hazy shade of.

The night was amiss right from the start.

A heavy fog crept from the fields, crawled through the hollows, stole into the woods. and encircled every tree. Muted by the misty veil, the usually welcome luster of a full moon instead unnerved like the eerie glow of a flashlight from beneath a blanket or the indistinct flicker of a candle crouched behind a curtain.

An autumnal carpet of downed wet, moldering leaves stifled headway, the pliable surface giving way underfoot and luring shoes down toward the slippery rocks and uneven terrain hidden underneath.  Faint wisps of wind lacked the muscle to further hinder progress but prodded denuded tree limbs into scritchy-scratchy whispering in a barely-there primeval dialect that, though indecipherable, conveyed an uninviting sentiment.  Birds, normally talkative, had departed the trees or held their tongues, perched invisible, expectantly silent.

Shadows abounded but evaded identification.

The trail, a favorite, that regularly unfurls itself in the wash of a headlamp beam, pointing the way and urging exploration, seemed simply to cease its existence a few feet further on, engulfed by the flood of fog and swept away.

Fitting on this night that my headlamp click-clicked one final strobed goodbye and conked out to leave me stumbling about in a suddenly unrecognizable landscape.  I was no more alone than on any other solo outing, but the awareness of solitude was significantly more acute.

Bearings were lost. The absence of vision rallied the other senses and the smell of damp, decaying leaves and the otherworldly sounds of nocturnal nature cavorting in the darkness overwhelmed and added to my reeling.  Running was no longer an option as any pace exceeding a timid stagger was futile.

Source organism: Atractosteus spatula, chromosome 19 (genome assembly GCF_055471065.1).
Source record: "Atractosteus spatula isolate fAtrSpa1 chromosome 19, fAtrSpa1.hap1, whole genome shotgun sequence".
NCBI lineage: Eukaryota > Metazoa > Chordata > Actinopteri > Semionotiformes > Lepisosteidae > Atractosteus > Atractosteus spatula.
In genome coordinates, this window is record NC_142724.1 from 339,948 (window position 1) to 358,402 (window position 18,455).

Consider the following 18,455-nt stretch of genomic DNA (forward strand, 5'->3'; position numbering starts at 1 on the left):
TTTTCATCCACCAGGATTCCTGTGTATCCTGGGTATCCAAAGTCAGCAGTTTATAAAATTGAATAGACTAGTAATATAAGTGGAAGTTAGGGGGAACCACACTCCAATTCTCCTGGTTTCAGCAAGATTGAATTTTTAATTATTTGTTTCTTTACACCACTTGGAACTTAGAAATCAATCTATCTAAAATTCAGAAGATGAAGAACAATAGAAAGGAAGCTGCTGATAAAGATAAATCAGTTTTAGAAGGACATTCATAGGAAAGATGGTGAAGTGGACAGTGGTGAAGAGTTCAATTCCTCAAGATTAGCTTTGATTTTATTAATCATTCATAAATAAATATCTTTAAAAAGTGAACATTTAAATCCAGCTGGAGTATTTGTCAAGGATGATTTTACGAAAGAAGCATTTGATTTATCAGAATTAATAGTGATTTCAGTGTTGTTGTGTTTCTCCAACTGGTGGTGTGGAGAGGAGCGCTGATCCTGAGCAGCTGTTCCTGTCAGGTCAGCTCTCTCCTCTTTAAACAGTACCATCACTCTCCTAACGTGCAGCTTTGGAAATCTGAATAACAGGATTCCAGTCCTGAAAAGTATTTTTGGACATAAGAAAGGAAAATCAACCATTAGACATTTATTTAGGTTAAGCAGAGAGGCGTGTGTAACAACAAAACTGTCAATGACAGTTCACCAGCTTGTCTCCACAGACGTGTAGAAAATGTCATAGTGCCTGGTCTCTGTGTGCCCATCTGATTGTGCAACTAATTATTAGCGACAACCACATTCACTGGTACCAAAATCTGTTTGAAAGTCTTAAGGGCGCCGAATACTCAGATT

Escaping from my usual place of escape became my sole task and the snail's pace of accomplishing that task amplified anxiety.  Retracing steps and following the trail proved difficult, but abandoning that semi-beaten path for a direct descent of the ridge seemed madcap, irrational, too unsettling to realistically consider.

My nerves frazzled and my confidence shaken, I eventually reached the leveling of the grade that signaled the nearing road that would lead me back to the lot where my car was parked.  Relief washed over me as my feet struck pavement, a surreal and unusual emotion for me to wed with a return to man-made surfaces.

That peculiarity was magnified by the rumbling approach of an 18-wheeler and the deep, inhuman baying of its compression brakes.  Perhaps frightened by the thunderous announcement, the fog dispersed into the ether, as if on cue, and revealed with its departure the familiar beauty of a natural setting that siren-sings to me each waking day.

Conscious of my cowardice, my foolishness, I stood in the moonlight and understood, as I've understood all along, that there is nothing so terrifying in the forest as what lurks in our everyday haunted houses of artifice, poor decisioning, greedy us-versus-them posturing, societal stressors, corrupted (or ill-defined) morals, and political divisiveness that clouds a basic, shared want to live better lives in a place and within a culture that we can embrace and by which we can be embraced.

I find no literal fog so disorienting as the unrelenting march of human "progress", its nothing (NO thing) shall stand in the way agenda, and the all-is-well, wait, all-is-lost seesawing of a mass media hellbent on reporting every last gruesome, obscene, illogical, base, nonsensical, unimportant detail so long as it entertains or distracts long enough to justify the ad spend that funded its broadcasting in the first place.

The howl of the braking tractor trailer drifted into the distance.

My hands reached under the wheel well to retrieve my key and restraint was summoned to save that key from being hurtled into Hammer Creek, every ounce of resolve called upon to keep my feet from fleeing back into the forest, into the darkness, into the light.